UPDATE 2-Australia's Bendigo grows rural finance business with $1.65 bln acquisition

Mon May 5, 2014 12:34am EDT

Related Topics

* Deal quadruples Bendigo's rural farming exposure

* Builds Bendigo's Victorian business while Queensland struggles

* Victoria to invest proceeds in new projects (Adds Bendigo, government and analyst quotes, background, deal detail)

By Byron Kaye

SYDNEY, May 5 (Reuters) - Australia's Bendigo and Adelaide Bank Ltd agreed to buy state-owned Rural Finance Corp for A$1.78 billion ($1.65 billion) in an acquisition that would almost quadruple its loans to farmers.

The deal, formalised by the Victoria state government on Monday, is one of several multibillion-dollar privatistions of government-owned assets. Victoria, whose asset sales have helped return its budget to a surplus, said it would net A$400 million from the Rural Finance Corp sale and invest the proceeds in much-needed infrastructure upgrades.

Bendigo, Australia's sixth-largest retail bank by market value, has said it plans to grow its overall market share from 3 percent to 10 percent by buying smaller rivals rather than by partaking in what it has said is a cutthroat price war for home loans amid record low interest rates.

In particular, the regional bank has said it wants to grow its Victoria rural business after much of the farming industry in Queensland, the other state where it has significant presence, was hit by a string of natural disasters including Tropical Cyclone Ita.

Victoria, which lies south of the country, faces no dangers from cyclones, unlike Queensland. It is also Australia's second-most populous state with a diversified economy. Victoria has a sizable rural and farming community.

"Rural Victoria is much more attractive than Queensland exposure," said Bell Direct stockbroking analyst Julia Lee, adding that the Rural Finance Corp deal will help Bendigo compete better with its bigger rivals.

"The regional banks, especially Bendigo and Adelaide Bank, are in a bit of a difficult position especially competing against their more well-capitalised and larger peers in this space," she said.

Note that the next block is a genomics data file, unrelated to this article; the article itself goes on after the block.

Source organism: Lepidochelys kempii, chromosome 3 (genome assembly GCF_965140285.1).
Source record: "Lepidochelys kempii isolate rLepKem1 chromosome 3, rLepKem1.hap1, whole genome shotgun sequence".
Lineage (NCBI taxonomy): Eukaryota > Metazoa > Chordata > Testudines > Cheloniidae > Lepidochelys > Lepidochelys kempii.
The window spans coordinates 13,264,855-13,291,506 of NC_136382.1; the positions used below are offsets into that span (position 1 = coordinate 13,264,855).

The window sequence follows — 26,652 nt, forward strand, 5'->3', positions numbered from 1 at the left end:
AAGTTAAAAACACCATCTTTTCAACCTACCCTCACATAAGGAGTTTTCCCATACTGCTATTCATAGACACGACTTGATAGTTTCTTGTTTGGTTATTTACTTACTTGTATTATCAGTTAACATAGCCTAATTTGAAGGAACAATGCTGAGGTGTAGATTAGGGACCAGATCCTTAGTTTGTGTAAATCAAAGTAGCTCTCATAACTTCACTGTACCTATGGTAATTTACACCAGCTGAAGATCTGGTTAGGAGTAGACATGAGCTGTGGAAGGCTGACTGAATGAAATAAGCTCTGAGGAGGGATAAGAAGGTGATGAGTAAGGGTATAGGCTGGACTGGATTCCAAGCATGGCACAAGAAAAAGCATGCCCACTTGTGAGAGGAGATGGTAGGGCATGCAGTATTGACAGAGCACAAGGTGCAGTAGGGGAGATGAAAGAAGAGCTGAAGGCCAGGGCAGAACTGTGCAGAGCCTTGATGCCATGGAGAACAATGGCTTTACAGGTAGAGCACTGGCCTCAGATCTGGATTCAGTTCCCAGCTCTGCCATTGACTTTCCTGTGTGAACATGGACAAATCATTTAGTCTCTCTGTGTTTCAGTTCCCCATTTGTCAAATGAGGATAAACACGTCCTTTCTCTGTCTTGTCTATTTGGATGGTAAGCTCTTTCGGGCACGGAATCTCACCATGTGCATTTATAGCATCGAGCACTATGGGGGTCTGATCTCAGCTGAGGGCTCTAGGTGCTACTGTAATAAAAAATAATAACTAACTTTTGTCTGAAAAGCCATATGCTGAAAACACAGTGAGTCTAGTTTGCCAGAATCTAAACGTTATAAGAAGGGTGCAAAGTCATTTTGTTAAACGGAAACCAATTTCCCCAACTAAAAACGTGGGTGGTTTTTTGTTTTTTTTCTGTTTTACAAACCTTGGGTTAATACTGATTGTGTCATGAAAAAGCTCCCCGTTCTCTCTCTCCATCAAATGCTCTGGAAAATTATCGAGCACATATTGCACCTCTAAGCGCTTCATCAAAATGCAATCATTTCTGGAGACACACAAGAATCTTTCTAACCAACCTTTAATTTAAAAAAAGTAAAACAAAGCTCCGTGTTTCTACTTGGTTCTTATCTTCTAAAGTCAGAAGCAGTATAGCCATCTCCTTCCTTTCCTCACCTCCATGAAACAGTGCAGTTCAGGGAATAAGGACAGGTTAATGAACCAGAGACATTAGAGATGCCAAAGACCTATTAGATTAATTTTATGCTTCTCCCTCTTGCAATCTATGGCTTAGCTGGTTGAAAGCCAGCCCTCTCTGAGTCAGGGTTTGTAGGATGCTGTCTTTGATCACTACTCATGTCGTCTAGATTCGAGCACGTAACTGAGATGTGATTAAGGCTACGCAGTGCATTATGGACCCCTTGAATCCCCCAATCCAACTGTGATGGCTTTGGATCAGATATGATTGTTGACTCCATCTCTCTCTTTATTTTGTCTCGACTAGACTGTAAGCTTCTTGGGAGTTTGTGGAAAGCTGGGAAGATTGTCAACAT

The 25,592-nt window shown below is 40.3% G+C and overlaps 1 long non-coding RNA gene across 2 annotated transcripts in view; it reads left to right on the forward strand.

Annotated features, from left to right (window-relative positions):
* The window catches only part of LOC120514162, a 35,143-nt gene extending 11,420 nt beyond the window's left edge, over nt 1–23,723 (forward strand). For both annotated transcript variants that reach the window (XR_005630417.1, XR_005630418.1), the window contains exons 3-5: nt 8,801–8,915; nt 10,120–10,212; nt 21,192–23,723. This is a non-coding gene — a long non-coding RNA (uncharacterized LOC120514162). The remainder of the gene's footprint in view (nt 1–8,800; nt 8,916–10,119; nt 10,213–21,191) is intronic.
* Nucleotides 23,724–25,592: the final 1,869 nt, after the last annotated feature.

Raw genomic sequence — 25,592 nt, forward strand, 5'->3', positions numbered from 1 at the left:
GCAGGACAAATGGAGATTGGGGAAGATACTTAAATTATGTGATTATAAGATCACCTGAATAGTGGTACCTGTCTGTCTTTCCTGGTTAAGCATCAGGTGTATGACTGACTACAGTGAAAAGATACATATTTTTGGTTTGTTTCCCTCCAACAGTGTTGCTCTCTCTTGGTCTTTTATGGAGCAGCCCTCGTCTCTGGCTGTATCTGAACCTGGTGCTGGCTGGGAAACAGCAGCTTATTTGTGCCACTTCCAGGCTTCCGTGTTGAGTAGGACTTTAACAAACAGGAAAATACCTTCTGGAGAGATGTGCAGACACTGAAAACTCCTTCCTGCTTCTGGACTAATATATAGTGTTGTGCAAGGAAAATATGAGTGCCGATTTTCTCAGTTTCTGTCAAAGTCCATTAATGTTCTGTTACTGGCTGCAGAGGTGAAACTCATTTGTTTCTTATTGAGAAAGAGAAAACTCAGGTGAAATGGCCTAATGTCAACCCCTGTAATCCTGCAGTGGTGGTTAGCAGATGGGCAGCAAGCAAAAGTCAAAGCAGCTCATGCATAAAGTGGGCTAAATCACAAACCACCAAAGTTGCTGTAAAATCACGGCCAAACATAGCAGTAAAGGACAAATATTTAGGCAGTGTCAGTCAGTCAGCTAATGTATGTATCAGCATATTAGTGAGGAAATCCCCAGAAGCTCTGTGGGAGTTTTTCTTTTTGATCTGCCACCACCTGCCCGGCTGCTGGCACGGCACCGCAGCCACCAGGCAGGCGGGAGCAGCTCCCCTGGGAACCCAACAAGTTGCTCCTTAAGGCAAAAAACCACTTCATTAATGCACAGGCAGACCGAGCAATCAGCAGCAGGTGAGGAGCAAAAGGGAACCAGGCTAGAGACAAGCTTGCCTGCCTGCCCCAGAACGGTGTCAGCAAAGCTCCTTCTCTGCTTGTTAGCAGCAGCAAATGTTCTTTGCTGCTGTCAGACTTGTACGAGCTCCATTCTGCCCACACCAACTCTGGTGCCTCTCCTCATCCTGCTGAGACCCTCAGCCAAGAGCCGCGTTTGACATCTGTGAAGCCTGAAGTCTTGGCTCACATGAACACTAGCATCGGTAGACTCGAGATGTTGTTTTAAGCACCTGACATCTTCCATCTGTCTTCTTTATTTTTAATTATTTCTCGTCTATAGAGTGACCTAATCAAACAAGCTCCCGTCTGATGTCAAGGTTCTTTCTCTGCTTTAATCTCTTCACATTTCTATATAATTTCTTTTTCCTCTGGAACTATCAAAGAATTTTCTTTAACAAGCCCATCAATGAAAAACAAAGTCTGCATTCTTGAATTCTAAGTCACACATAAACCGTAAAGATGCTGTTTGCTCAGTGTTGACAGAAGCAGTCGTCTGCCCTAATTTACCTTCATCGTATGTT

Bendigo said the acquisition, with a price tag of one and a half times book value, would almost quadruple its rural loan book to more than A$2.4 billion and would be profitable immediately.

"The bank is predominantly underweight in Victoria at the moment, so this will go some way to balancing that exposure for our group," Bendigo Managing Director Mike Hirst told an analyst briefing.

"It brings it forward without a drain on earnings."

Rural Finance Corp sells various agri-lending products including for housing and property, working capital, vehicles and machinery, and livestock, as well as assistance programs which Bendigo said will continue.

Bendigo said it will undertake a A$230 million share placement to institutional investors, as well as sell new shares in a separate public offer to finance the acquisition. Its shares were placed in a trading halt on Monday, having risen 3 percent in the past year, about half the growth of the overall sharemarket.

VICTORIA SELLOFF CONTINUES

The sale of 70-year-old Rural Finance Corp, headquartered in Bendigo, Victoria's fourth-largest city, comes as state governments look to sell off some A$130 billion of government-owned assets to fund what they say is an urgent pipeline of infrastructure projects such as road upgrades.

Federal Treasurer Joe Hockey has promised state governments a financial incentive of 15 percent of the prices they receive for asset sales in the next two years.

"Proceeds of this divestment, together with the Commonwealth's contribution, will be invested directly back into new job-creating infrastructure," Victoria Treasurer Michael O'Brien said in a statement.

On Monday, O'Brien told local media that Victoria will also proceed with plans to sell two ports, including Port of Melbourne, Australia's largest container and general cargo port, in a deal expected to fetch about A$5 billion. ($1 = 1.0795 Australian Dollars) (Reporting by Byron Kaye; Additional reporting by Thuy Ong; Editing by Christopher Cushing and Ryan Woo)

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